By: DAN SHINGLER
Crain’s Cleveland Business
For more than a decade, Sean Joyce has been a steward of Northeast Ohio’s past.
Now he’s probably going to be shaping its future.
After an 11-year stint at Stan Hywet Hall & Gardens in Akron, including three as president, Joyce is set to become president of Welty Building Co.’s inSITE Advisory Group on Monday, Oct. 31. It’s a role that will have him working with public and private entities as they seek new locations and manage their real estate and development projects.
He figures he’s up for it.
“I really enjoy working on projects, helping organizations build and make improvements that will help them be successful,” Joyce said. “I’ve had a lot of experience with nonprofits and at Stan Hywet I helped build a for-profit construction company called ARRC (Architectural Restoration and Renovation Consultants).”
His new boss, Welty CEO Don Taylor, also thinks Joyce has what it takes to manage what Taylor said is an important, growing component of his business. It’s also the unit that serves as Welty’s starting point for major development and construction projects.
“This is a big deal for us,” Taylor said.
Joyce is taking on a position that’s been vacant since Jennifer Syx left to form her own firm, J6 Advisors in Cuyahoga Falls. It’s also a role Taylor said he’s expanding at a business unit that is growing in scope.
inSITE recently began offering owners-representation services, which Taylor said it has recently employed with Goodyear and some other major clients. It will be adding staff to help it further work with owners to manage their development projects, and inSITE will be growing generally, Taylor said.
“The intention is that we will probably triple the size of inSITE,” Taylor said.
The unit, which now has four professionals, will add another nine or 10 people, most of them devoted to its owners-rep business under Joyce, according to Taylor.
inSITE is not a huge portion of Welty’s total business, but it punches above its weight in terms of its overall effect on the company, Taylor said. It not only brings big projects to Welty but is instrumental in helping major companies expand in the region or to build new headquarters and other facilities that will keep them here, Taylor said.
“Traditionally, it has not been a great revenue generator, but the business makes a tidy little margin … it’s small, but it’s a nice little business,” Taylor said. “It’s a nice contact with people who are thinking about building, so it’s a gateway. … It’s the very first opportunity we have with a client.”
Taylor said inSITE was Welty’s doorway to handling CBIZ’s new headquarters in Independence, a project for which inSITE helped the developer with financing and in which Welty has taken a leading role.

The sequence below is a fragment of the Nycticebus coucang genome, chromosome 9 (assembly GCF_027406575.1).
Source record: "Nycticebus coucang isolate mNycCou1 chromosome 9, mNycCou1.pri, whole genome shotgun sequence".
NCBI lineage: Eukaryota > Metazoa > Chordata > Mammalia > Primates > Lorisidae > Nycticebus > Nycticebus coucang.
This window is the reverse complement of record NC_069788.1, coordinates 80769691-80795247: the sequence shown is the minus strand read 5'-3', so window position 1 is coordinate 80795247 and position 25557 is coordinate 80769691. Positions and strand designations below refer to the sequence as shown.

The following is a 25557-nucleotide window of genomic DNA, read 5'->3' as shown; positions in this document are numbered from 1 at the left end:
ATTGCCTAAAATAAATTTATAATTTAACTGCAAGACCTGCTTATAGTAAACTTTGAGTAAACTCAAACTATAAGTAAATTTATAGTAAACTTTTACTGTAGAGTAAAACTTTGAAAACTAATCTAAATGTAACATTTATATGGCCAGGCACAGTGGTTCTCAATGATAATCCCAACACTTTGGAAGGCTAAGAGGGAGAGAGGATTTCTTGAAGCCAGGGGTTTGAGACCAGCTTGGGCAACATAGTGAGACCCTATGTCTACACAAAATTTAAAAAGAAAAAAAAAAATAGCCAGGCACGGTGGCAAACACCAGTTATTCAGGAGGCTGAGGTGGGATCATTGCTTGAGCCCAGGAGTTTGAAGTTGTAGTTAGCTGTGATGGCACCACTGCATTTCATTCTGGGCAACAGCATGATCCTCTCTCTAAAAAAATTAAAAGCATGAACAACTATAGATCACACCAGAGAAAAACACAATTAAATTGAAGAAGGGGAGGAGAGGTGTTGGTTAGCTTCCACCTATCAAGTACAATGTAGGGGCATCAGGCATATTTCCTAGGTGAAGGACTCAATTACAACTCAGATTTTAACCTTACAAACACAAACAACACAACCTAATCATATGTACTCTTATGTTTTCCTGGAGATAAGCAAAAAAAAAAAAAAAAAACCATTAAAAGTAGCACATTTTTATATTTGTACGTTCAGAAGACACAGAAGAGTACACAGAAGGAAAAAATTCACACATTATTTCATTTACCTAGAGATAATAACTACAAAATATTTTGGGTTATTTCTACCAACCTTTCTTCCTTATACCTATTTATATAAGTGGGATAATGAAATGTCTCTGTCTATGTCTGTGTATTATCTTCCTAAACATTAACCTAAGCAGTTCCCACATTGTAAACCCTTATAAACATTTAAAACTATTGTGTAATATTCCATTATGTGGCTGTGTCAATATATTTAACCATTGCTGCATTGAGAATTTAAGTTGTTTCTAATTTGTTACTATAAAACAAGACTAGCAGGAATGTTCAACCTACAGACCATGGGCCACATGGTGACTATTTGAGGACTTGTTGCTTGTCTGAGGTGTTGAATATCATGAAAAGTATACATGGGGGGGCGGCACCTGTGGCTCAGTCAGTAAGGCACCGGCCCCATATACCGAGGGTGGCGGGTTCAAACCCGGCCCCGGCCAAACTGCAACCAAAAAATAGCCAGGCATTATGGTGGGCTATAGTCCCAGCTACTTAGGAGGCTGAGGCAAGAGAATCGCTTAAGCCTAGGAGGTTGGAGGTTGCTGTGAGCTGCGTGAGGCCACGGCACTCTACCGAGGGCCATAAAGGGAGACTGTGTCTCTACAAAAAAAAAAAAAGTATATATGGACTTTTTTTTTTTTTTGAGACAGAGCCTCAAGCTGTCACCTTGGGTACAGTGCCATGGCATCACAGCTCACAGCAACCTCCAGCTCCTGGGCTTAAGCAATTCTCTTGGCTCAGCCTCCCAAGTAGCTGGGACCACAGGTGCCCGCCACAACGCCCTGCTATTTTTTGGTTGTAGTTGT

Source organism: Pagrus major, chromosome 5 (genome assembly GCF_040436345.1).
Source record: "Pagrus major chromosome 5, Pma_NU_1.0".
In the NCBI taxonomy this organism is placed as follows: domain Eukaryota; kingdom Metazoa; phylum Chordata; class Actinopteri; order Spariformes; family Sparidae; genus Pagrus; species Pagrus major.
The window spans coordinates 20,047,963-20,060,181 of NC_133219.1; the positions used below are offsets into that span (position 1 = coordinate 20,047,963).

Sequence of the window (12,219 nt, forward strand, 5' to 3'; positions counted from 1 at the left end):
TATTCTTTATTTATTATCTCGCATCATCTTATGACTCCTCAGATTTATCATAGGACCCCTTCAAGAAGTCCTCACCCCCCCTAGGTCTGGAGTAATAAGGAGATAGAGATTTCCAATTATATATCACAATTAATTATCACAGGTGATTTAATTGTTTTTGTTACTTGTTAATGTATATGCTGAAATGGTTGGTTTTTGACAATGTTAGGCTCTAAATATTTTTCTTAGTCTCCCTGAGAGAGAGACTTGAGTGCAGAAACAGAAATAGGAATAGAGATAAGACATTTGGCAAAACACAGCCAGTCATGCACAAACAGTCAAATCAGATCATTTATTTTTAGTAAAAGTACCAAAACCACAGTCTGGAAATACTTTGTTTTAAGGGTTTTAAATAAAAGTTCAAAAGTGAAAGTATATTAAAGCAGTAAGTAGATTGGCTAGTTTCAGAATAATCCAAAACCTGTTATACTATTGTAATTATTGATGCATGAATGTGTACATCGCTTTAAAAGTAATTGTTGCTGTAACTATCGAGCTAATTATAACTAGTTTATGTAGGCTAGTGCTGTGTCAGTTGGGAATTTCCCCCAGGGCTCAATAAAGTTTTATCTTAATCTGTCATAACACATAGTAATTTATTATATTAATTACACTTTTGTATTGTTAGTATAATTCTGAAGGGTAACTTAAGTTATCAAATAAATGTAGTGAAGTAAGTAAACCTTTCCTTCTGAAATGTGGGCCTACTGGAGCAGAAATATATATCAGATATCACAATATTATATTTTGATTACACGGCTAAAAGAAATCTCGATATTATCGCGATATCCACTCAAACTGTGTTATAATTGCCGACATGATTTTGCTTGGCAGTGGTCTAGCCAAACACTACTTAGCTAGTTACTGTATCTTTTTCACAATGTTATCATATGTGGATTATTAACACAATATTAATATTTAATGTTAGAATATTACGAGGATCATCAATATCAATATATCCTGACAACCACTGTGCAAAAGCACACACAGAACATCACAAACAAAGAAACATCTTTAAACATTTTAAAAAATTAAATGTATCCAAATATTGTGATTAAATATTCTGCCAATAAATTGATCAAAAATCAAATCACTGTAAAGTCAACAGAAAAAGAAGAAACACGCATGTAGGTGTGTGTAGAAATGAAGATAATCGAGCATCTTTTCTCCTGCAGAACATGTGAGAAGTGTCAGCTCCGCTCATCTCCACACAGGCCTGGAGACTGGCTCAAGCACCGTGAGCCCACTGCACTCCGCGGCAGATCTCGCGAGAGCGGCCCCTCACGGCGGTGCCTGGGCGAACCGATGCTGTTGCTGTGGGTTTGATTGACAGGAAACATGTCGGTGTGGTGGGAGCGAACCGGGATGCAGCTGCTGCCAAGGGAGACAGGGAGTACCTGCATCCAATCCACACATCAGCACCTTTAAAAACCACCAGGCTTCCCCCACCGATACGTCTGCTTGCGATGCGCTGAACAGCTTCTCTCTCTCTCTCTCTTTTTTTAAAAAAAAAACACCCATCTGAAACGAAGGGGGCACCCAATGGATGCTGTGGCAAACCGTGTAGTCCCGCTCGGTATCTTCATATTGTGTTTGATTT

“Now we’re building a 150,000-square-foot building for CBIZ that Welty will ultimately own,” Taylor said. “If it were not for inSITE’s work, Welty probably wouldn’t have been involved.”
inSITE has worked with Dealer Tire in Cleveland, helping the city to keep the company at a new location in Midtown. It also has worked on projects like the Kay Pavilion at Akron Children’s Hospital, employing lean construction and integrated project development strategies.
“We ended up bringing in millions (of dollars) of savings,” Taylor said of the Kay Pavilion project.
Taylor said he’s seen that more and more owners and end-users are looking for consultants and developers that can do more than just build — and they want both advanced construction techniques and help with overall project management.
The Welty CEO, who can seemingly not have a conversation without using the term “horizontal integration,” said he’s continually working to adapt his company to fulfill a larger role and meet more of its clients’ needs.
Joyce and Taylor know each other through Jerry Welty, the company’s past president and Taylor’s original partner at the company. Both Welty and Joyce were active with Goodwill Industries in Akron, Taylor said.
That’s part of the reason Taylor is comfortable with his new hire, but he said his confidence also comes from Joyce’s broad background in construction and finance.
Joyce said several of his past positions have given him experience he plans to bring to his new job.
At Stan Hywet for 11 years, Joyce worked on maintenance and construction projects, as well as helping launch and then run the ARRC construction business, he said.
Before that, he managed facilities and finance for Goodwill in Akron, and in the ’90s, he was chief financial officer for APCOA Parking in Cleveland, where he worked on national projects, including a $50 million out-of-state garage development, Joyce said.
“I’ve been fortunate in my career to pick up a broad skill set and some knowledge,” Joyce said. “I got to see a lot. I also got involved with a lot of garage construction projects and the financing for those … so I got a well-rounded education in what it takes to put a project together and get it done.”
He plans to hit the ground running, he said, and answered the phone in his new office nearly a week before his official start date.
“We’re working on some bids right now,” Joyce said. “And (I) have a few projects I’m bringing in on my side of things, too. … It’s a great opportunity. Don, the way he looks at things is not just as a business, but as a way to improve things in the community, so I think we’ll have some interesting projects.